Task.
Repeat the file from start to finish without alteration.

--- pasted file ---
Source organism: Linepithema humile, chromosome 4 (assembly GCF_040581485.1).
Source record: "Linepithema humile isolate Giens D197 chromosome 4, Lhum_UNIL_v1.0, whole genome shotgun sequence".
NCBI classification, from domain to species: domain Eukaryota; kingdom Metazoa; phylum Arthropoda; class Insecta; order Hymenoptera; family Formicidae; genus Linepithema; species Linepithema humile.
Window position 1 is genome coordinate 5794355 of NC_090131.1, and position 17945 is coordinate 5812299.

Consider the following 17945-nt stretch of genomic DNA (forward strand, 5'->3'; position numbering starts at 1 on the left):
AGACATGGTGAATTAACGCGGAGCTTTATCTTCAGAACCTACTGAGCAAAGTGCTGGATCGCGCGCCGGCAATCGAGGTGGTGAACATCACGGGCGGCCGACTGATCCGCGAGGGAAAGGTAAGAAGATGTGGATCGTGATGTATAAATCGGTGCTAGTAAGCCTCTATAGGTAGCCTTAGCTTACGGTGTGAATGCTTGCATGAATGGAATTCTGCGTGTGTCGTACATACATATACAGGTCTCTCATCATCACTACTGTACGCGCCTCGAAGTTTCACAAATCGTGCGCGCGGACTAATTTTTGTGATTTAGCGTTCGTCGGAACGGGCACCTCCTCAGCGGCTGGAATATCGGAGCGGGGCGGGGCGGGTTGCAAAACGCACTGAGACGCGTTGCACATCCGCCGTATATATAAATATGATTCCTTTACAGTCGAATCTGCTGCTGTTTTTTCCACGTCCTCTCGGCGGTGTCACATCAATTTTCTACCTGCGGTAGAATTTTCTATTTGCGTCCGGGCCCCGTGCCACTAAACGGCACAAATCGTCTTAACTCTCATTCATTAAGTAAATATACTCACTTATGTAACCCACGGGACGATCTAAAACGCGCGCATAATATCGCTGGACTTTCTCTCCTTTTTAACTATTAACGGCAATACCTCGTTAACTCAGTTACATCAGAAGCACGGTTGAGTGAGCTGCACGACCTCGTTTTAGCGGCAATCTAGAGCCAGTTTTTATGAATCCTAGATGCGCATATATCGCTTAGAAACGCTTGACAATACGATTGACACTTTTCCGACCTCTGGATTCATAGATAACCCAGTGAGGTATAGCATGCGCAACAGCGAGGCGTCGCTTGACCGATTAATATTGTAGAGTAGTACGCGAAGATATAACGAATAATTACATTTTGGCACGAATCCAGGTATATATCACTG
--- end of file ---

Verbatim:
Source organism: Linepithema humile, chromosome 4 (assembly GCF_040581485.1).
Source record: "Linepithema humile isolate Giens D197 chromosome 4, Lhum_UNIL_v1.0, whole genome shotgun sequence".
NCBI classification, from domain to species: domain Eukaryota; kingdom Metazoa; phylum Arthropoda; class Insecta; order Hymenoptera; family Formicidae; genus Linepithema; species Linepithema humile.
Window position 1 is genome coordinate 5794355 of NC_090131.1, and position 17945 is coordinate 5812299.

Consider the following 17945-nt stretch of genomic DNA (forward strand, 5'->3'; position numbering starts at 1 on the left):
AGACATGGTGAATTAACGCGGAGCTTTATCTTCAGAACCTACTGAGCAAAGTGCTGGATCGCGCGCCGGCAATCGAGGTGGTGAACATCACGGGCGGCCGACTGATCCGCGAGGGAAAGGTAAGAAGATGTGGATCGTGATGTATAAATCGGTGCTAGTAAGCCTCTATAGGTAGCCTTAGCTTACGGTGTGAATGCTTGCATGAATGGAATTCTGCGTGTGTCGTACATACATATACAGGTCTCTCATCATCACTACTGTACGCGCCTCGAAGTTTCACAAATCGTGCGCGCGGACTAATTTTTGTGATTTAGCGTTCGTCGGAACGGGCACCTCCTCAGCGGCTGGAATATCGGAGCGGGGCGGGGCGGGTTGCAAAACGCACTGAGACGCGTTGCACATCCGCCGTATATATAAATATGATTCCTTTACAGTCGAATCTGCTGCTGTTTTTTCCACGTCCTCTCGGCGGTGTCACATCAATTTTCTACCTGCGGTAGAATTTTCTATTTGCGTCCGGGCCCCGTGCCACTAAACGGCACAAATCGTCTTAACTCTCATTCATTAAGTAAATATACTCACTTATGTAACCCACGGGACGATCTAAAACGCGCGCATAATATCGCTGGACTTTCTCTCCTTTTTAACTATTAACGGCAATACCTCGTTAACTCAGTTACATCAGAAGCACGGTTGAGTGAGCTGCACGACCTCGTTTTAGCGGCAATCTAGAGCCAGTTTTTATGAATCCTAGATGCGCATATATCGCTTAGAAACGCTTGACAATACGATTGACACTTTTCCGACCTCTGGATTCATAGATAACCCAGTGAGGTATAGCATGCGCAACAGCGAGGCGTCGCTTGACCGATTAATATTGTAGAGTAGTACGCGAAGATATAACGAATAATTACATTTTGGCACGAATCCAGGTATATATCACTG